0216 – 9-11 Series: Where Were You?

Our community is a varied one.  There are listeners that are local, state wide, national and even world wide.  We span ages from young adult to “old timers.”  Men and women, many races, religions, creeds, etc.  Many differences.  However, we all come here to learn about leading safer lives.  That is our common bond.  September 11, 2001, without a doubt, is one of the events that cast me as a person and drove me in the direction of preparedness, security and safety.  That may not be the case with everyone listening today.  Maybe, you were too young to understand.  Maybe you are from another part of the world and just didn’t relate.  Or maybe you have a vast amount of experience with terror that the typical American can’t begin to understand.  Whatever your background, I feel strongly that there are lessons to be learned from the horrific events of 9/11.  Since this September 11 will mark 10 years since the attacks, it is my intent to dedicate the next 10 episodes to that end.

Admin:

Sponsor of the day:

Survival Gear Bags

Warrior Summit

#SSAPcast

Where Were You?

Every year Harvard releases a reminder to its professors to help them understand the students that they are dealing with.  A portion of the information reminds those educators that their students have never used a cassette tape, VHS tape, been in a kitchen without a microwave, you get the idea.  As I was reflecting on the 10th anniversary of 9/11  I realized that we are starting to get to the point where many of our young people don’t remember.

  • 18 year olds were probably in second grad
  • too young to really remember
  • sheltered from truth
  • not enough experience to make sense of it
I come from a “Never Forget” mentality, but never forget is an impossibility to someone who “Never Knew.”
  • We have a responsibility to educate young people so that they can understand to some degree what is going on.
  • We can’t leave that up to schools.
    • I come from an education background so don’t be too angry with me, but our system is not well know for turning out folks who know and understand history.
    • I can’t say I am a fan of many of the lessons that are out there for 9/11 for teachers to use.
    • Tolerance isn’t the most important lesson I would take out of that day.

Never Forget! to share

Since the images of that day are burned into my mind, I will “Never Forget!,” but keep in mind I also make an active decision to “Always Remember!”  I fell lucky that I have that opportunity.  My children do not.  They were not around.  It is my job to teach them.  Probably the best way to do that is to share my story and the stories of those that were around.  Learning through stories is a human tradition.  So take the time to tell your story.  I would love to hear it.  Use the comments for the blog, email, facebook, or twitter.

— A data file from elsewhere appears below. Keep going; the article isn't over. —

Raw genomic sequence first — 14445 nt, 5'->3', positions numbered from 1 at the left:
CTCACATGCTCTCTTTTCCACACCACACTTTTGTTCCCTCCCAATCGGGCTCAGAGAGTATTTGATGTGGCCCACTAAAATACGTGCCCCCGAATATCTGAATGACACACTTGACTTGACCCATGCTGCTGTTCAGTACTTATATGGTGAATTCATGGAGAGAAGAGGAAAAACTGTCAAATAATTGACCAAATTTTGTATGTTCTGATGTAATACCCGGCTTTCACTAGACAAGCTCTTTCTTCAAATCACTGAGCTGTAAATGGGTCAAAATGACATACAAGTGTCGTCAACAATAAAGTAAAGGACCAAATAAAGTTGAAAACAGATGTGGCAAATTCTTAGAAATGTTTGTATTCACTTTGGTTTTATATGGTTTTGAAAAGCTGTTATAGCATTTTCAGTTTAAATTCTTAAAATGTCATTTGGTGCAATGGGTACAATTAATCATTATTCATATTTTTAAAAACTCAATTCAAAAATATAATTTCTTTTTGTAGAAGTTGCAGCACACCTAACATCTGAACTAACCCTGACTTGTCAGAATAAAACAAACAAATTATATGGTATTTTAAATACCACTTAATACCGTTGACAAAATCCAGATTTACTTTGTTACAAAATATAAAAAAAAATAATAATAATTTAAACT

My Story of 9/11

My story Probably isn’t very different from the stories of most Americans.  The day was a glorious one as far as the weather is concerned, but like most folks, I was at work.  Teaching math.  Easy stuff, the start of the year, mostly review.  It was still the honeymoon period.

  • About 8:55, I got a call from the office to head to the Media Center as someone needed help with the cable.
  • When I got there it was buzzing with all available adults
  • Got the cable hooked up as details were coming to me from the staff about the horrible accident.
  • Finished hooking the cable up at 9:02
  • Watched the second plane hit the tower
  • Thought it was a replay
  • Realized this wasn’t an accident
  • Back to class, mum was the word.  6th graders.
  • Massive distraction
    • I knew something was going on
    • Couldn’t continue to gather info
    • Couldn’t discuss
    • In fact had to just push it away
    • Wasn’t long before parents came for their kids
    • By the end of the day there were just a handful of kids.

After Work

  • CCW
  • Was not an unprepared guy
  • Rifles
  • Ammo
  • Comms

Next Day

  • Changes
  • Stay the Same
  • Dealing with the kids
  • Lip Service

The Drive to Prepare

I remember the speculation that followed 9/11 about what was next.  Airlines grounded, games canceled, money stopped flowing and  life was simply put on hold by our nation in many ways.  It was immobilizing to most people to mentally grasp the concept that they could be in the middle of an attack at the mall, the game, the school.  Nothing had changed except that Americans were forced to swallow a pill that woke them up to the reality around them.
For me, my currently held beliefs were simply proven to be true.  It is our responsibility to be prepared to take care of ourselves.  Flood, tornado, job loss, violent crime, terrorism.  It didn’t matter.  As united as our nation was, it had never been more apparent that we the people had to get ready.

 

0 replies

Leave a Reply

Want to join the discussion?
Feel free to contribute!

Leave a Reply

Your email address will not be published. Required fields are marked *